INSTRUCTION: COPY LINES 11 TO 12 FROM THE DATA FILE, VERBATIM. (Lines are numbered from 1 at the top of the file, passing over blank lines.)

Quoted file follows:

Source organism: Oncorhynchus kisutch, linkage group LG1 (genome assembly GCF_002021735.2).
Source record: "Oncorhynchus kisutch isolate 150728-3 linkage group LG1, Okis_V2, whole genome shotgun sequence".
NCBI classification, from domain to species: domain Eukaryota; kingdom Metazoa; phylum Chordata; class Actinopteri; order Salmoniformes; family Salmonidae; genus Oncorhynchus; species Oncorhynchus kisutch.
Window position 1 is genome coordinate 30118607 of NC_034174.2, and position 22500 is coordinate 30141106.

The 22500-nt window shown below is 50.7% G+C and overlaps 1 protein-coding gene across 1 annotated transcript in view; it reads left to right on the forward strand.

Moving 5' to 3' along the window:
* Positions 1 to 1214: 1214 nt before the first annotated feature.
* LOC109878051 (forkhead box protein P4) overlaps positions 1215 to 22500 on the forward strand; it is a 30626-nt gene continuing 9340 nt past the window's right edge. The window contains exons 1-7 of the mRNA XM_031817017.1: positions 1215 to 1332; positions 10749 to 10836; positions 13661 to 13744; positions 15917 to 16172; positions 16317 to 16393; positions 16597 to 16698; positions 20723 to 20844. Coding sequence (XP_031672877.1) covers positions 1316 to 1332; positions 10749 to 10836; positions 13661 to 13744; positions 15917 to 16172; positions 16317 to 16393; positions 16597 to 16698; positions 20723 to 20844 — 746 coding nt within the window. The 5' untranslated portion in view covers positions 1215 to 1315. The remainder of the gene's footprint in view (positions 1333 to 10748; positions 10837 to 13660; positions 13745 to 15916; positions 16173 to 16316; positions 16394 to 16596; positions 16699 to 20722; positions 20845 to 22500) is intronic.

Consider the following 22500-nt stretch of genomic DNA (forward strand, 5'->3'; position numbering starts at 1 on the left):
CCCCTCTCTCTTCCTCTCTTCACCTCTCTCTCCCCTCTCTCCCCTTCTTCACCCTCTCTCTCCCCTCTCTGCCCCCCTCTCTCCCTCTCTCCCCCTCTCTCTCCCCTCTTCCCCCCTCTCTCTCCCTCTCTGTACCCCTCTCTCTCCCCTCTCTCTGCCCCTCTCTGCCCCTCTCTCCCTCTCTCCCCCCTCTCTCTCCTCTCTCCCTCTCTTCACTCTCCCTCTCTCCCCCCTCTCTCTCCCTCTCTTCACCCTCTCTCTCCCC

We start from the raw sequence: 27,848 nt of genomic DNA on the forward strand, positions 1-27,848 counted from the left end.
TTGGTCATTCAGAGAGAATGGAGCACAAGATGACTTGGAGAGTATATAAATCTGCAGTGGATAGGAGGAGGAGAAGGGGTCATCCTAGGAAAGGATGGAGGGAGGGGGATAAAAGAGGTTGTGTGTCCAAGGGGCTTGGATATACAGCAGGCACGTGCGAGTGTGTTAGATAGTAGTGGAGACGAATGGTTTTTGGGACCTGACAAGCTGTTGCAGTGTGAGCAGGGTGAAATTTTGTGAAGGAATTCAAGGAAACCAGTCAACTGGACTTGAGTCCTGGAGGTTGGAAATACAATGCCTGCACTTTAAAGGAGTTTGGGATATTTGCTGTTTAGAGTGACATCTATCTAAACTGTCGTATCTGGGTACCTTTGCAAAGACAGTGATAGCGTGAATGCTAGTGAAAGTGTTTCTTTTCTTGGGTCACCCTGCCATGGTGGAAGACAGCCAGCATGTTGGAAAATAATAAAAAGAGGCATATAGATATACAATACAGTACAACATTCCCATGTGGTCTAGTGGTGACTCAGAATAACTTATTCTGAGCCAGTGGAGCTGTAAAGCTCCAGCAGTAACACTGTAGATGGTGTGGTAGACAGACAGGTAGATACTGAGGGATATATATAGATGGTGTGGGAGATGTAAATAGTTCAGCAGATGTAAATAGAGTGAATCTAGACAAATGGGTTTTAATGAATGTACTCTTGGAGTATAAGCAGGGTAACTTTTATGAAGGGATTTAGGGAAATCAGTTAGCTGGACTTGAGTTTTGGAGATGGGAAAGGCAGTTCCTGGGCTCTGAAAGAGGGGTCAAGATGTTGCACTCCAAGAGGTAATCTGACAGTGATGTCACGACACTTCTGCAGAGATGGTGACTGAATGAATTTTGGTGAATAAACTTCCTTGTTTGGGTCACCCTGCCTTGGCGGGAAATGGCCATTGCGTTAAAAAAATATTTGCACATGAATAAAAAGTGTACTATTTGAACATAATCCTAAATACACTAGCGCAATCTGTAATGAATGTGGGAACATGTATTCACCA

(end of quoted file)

We start from the raw sequence: 27,848 nt of genomic DNA on the forward strand, positions 1-27,848 counted from the left end.
TTGGTCATTCAGAGAGAATGGAGCACAAGATGACTTGGAGAGTATATAAATCTGCAGTGGATAGGAGGAGGAGAAGGGGTCATCCTAGGAAAGGATGGAGGGAGGGGGATAAAAGAGGTTGTGTGTCCAAGGGGCTTGGATATACAGCAGGCACGTGCGAGTGTGTTAGATAGTAGTGGAGACGAATGGTTTTTGGGACCTGACAAGCTGTTGCAGTGTGAGCAGGGTGAAATTTTGTGAAGGAATTCAAGGAAACCAGTCAACTGGACTTGAGTCCTGGAGGTTGGAAATACAATGCCTGCACTTTAAAGGAGTTTGGGATATTTGCTGTTTAGAGTGACATCTATCTAAACTGTCGTATCTGGGTACCTTTGCAAAGACAGTGATAGCGTGAATGCTAGTGAAAGTGTTTCTTTTCTTGGGTCACCCTGCCATGGTGGAAGACAGCCAGCATGTTGGAAAATAATAAAAAGAGGCATATAGATATACAATACAGTACAACATTCCCATGTGGTCTAGTGGTGACTCAGAATAACTTATTCTGAGCCAGTGGAGCTGTAAAGCTCCAGCAGTAACACTGTAGATGGTGTGGTAGACAGACAGGTAGATACTGAGGGATATATATAGATGGTGTGGGAGATGTAAATAGTTCAGCAGATGTAAATAGAGTGAATCTAGACAAATGGGTTTTAATGAATGTACTCTTGGAGTATAAGCAGGGTAACTTTTATGAAGGGATTTAGGGAAATCAGTTAGCTGGACTTGAGTTTTGGAGATGGGAAAGGCAGTTCCTGGGCTCTGAAAGAGGGGTCAAGATGTTGCACTCCAAGAGGTAATCTGACAGTGATGTCACGACACTTCTGCAGAGATGGTGACTGAATGAATTTTGGTGAATAAACTTCCTTGTTTGGGTCACCCTGCCTTGGCGGGAAATGGCCATTGCGTTAAAAAAATATTTGCACATGAATAAAAAGTGTACTATTTGAACATAATCCTAAATACACTAGCGCAATCTGTAATGAATGTGGGAACATGTATTCACCA